Exaggeration is the changing of secondary rules to put emphasis on a specific tactical problem. Tactical complexity is all about making the difficulty and complexity of the game relevant to the developmental stage of the participants (Griffin, L. L. & Butler, J. I. , 2005). An example of a session presented using the TgfU model is ultimate frisbee. The teacher delivering the session begins with a modified game in which the rules are altered as follows; All passes must be made below shoulder height.
To score, participants must receive the disc, place it on the floor in front of them and perform a star jump in which their arms go right up above their head before picking the disc up again and continuing on with the game. If however, the opposing team gain possession of the disc (i. e. by picking it up or pushing it away from the person doing the star jump) while the star jump is being performed, the star jump does not count and a point is not scored. As many complete star jumps can be performed for points at any one time as long as the oppositions do not gain possession in the process of the participant doing them.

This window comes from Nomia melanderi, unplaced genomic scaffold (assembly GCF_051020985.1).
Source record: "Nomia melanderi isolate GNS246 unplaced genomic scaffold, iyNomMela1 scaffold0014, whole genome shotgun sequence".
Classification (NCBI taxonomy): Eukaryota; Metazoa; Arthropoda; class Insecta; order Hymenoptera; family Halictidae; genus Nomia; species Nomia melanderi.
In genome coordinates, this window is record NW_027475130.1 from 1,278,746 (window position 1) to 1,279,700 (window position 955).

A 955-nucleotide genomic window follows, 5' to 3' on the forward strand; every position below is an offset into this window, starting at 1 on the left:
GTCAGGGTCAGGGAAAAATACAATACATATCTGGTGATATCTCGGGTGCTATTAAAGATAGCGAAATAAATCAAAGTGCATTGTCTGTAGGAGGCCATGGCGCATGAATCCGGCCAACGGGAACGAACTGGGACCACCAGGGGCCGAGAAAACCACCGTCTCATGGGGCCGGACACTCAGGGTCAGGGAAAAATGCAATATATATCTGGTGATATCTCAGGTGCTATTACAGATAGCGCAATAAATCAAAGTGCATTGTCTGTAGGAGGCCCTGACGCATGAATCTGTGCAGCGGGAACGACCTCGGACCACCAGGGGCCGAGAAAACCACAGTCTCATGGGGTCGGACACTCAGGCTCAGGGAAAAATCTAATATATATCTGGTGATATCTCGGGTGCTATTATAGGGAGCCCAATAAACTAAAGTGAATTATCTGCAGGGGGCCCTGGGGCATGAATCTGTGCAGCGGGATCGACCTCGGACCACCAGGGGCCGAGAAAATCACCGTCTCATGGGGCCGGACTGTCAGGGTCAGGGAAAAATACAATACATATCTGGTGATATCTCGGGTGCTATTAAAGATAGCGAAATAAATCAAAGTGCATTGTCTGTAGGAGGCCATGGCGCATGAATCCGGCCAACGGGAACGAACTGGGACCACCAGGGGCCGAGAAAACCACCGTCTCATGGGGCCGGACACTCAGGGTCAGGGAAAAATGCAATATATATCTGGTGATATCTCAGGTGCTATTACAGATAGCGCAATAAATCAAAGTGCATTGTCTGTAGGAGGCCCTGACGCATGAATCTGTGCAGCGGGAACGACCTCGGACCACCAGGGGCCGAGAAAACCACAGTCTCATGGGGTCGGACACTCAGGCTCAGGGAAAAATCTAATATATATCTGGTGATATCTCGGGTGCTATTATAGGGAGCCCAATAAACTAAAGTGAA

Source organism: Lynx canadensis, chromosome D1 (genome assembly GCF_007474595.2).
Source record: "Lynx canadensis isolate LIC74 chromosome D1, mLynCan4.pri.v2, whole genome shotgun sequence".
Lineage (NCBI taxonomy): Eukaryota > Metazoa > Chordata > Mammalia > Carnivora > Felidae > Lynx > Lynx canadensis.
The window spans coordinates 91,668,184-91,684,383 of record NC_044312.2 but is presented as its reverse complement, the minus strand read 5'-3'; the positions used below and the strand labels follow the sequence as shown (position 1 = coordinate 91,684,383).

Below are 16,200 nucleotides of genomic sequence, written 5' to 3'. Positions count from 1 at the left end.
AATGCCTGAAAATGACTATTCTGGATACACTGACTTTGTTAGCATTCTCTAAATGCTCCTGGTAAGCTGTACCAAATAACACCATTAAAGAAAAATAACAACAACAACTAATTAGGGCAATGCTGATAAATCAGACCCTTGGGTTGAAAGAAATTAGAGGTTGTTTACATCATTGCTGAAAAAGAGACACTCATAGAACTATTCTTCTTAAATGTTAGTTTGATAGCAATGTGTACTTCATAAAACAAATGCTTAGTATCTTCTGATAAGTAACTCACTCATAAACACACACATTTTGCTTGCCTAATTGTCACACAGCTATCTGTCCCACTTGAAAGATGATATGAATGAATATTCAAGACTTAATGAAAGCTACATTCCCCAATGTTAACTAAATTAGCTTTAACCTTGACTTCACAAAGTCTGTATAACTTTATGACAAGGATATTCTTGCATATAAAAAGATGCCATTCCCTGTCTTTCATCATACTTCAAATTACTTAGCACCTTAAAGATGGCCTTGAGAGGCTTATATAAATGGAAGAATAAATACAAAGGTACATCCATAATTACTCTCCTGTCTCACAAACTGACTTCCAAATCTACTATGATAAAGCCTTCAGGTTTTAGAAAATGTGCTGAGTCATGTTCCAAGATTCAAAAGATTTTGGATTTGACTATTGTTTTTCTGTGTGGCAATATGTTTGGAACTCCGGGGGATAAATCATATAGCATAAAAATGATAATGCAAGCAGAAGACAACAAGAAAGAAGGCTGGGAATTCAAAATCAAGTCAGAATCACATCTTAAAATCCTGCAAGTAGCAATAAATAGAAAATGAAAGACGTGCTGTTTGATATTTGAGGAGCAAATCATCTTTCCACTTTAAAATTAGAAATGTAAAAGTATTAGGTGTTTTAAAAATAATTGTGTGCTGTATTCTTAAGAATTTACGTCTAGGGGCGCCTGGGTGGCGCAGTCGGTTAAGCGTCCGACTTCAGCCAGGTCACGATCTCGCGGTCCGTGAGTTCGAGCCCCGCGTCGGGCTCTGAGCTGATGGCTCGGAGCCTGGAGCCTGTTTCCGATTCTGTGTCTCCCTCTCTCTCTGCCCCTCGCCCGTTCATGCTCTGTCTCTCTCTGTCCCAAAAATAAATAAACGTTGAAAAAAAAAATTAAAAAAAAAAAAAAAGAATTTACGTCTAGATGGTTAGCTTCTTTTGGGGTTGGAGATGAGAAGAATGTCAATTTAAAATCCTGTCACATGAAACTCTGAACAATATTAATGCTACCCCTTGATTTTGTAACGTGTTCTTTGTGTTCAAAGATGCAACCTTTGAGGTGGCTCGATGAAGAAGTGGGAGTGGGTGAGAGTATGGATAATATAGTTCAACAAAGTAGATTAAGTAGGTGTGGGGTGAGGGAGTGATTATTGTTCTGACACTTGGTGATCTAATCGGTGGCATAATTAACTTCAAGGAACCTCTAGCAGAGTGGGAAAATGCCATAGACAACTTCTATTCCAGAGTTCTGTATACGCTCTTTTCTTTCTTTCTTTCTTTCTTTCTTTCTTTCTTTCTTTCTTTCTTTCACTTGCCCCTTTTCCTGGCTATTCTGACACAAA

No obstructions from the disc by means of physical contact are allowed. This set of modified rules forces the participants to gain space to enable enough time for the player with possession to perform a star jump, should they wish to score any points. Once the participants have experienced a game like situation, the teacher brings together the participants and asks well thought out questions to prompt the performer’s to think for themselves and come up with solutions to any problems they found in the game.